Those Damn Yankees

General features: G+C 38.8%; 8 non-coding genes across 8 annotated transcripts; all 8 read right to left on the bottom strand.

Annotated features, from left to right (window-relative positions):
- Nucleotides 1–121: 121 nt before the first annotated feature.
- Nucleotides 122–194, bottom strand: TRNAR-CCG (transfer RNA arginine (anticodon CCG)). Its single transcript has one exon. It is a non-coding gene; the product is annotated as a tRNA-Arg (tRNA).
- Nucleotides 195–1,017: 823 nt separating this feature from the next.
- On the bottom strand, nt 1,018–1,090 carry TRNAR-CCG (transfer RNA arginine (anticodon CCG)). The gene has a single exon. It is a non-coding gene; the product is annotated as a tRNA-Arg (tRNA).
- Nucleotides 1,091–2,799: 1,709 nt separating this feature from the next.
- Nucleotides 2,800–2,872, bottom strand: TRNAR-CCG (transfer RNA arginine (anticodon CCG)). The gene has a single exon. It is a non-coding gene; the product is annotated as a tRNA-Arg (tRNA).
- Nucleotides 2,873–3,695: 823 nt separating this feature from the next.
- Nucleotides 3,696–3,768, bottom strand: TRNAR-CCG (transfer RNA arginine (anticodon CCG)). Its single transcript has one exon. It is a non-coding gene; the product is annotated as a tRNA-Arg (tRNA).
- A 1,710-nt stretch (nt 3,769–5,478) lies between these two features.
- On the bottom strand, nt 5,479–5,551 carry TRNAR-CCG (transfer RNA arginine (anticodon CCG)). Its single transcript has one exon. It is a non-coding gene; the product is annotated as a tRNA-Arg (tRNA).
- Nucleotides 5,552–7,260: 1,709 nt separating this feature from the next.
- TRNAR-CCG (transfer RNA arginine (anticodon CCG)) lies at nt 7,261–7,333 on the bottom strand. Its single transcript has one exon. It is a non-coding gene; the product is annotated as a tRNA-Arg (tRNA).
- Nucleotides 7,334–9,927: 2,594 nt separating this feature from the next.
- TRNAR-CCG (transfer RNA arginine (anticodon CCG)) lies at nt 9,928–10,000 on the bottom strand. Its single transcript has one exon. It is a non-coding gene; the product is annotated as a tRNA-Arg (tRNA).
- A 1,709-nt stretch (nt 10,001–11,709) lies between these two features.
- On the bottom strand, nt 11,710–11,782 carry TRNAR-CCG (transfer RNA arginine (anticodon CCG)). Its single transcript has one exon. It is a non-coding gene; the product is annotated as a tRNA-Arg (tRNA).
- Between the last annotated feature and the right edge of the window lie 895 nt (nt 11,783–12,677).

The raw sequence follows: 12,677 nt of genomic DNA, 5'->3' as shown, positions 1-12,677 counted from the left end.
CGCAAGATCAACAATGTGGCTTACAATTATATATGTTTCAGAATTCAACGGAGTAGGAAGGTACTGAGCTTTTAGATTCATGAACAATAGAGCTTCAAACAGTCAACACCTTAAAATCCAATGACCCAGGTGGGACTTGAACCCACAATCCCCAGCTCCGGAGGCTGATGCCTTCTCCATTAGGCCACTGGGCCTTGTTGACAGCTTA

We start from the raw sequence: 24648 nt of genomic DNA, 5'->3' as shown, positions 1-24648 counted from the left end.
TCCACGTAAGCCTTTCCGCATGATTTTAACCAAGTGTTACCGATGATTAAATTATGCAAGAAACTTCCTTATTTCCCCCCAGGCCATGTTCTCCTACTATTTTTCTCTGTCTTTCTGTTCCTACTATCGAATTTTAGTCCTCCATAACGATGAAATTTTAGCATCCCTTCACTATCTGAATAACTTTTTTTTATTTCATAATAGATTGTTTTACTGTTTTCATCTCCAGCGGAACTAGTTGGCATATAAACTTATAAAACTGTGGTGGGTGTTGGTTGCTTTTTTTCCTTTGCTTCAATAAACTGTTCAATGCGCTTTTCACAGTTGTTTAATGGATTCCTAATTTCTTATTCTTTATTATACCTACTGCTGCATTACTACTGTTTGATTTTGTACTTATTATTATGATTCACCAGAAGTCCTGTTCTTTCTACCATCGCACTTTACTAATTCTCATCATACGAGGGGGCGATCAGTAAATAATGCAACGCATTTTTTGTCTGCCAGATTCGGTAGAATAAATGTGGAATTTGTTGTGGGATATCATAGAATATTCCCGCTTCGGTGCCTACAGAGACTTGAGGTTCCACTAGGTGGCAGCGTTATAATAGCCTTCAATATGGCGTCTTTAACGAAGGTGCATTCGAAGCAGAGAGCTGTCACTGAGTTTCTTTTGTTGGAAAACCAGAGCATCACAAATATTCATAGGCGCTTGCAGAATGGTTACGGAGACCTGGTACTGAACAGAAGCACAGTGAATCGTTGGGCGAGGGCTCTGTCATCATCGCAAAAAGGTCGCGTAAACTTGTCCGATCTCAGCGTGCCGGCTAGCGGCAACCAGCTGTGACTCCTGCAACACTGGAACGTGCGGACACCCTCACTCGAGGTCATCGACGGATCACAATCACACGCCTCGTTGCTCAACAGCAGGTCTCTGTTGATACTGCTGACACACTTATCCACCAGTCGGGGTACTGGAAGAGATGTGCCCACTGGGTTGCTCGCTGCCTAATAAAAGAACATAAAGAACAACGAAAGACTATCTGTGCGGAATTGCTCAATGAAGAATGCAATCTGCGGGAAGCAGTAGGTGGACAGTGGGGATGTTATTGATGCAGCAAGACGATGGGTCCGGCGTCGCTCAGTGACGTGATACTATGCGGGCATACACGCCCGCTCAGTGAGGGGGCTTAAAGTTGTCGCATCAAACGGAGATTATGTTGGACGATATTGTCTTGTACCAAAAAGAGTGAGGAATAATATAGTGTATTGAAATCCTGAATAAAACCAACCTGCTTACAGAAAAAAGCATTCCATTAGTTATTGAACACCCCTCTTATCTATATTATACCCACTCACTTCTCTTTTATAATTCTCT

It was the perfect season. In 1998, baseball’s fans thrilled to Sammy Sosa and Mark McGwire’s home run slugfest and the Yankees won more games in a season than any team in Major League history. Baseball boomed across the US but the biggest bang was in New York where millions celebrated at a victory motorcade along the Avenue of Heroes. It takes courage, and perhaps a little perversity, to decline an invitation to such a party, but Dean Chadwin was otherwise engaged. In a savvy, discursive look at the Yankees’ 1998 season Chadwin questions whether the foundation of the team’s victory, unmatched television revenues being used to buy the best players, might not spell the end of competition and declining public interest in the national game. Records tumbled, Chadwin contends, less because of unprecedented excellence than as a result of grotesquely unequal competition between the haves and have-nots of the Major League, an imbalance which shows every sign of getting worse. Chadwin’s irreverent journey is taken on rarely traveled byways through the Yankee legend: a century of fan misbehavior, the roots of statistical obsessions, the corrupt ties between the game and the media, and fraught attitudes toward race and sexuality which continue to haunt the franchise today. Readers are seated on the bleachers to hear the Creature’s fifth inning anthem ‘YMCA’, sung to the words ‘Why are you gay?’, and are escorted to the office of the Boss as he shafts Darryl Strawberry, sues his partners, and tells Mayor Rudy Giuliani that, if he is good, he’ll be allowed to donate hundreds of millions of public money toward a new stadium. Those Damn Yankees sounds a warning on the future of baseball as it abandons the spellbinding tension of closely fought games for one sided charades dressed up as tv spectacles. Such a shift will likely sustain the Yankee’s winning streak and will certainly ensure even bigger profits for the top sides’ owners, but it will sadly leave many of the game’s truest fans outside the gate.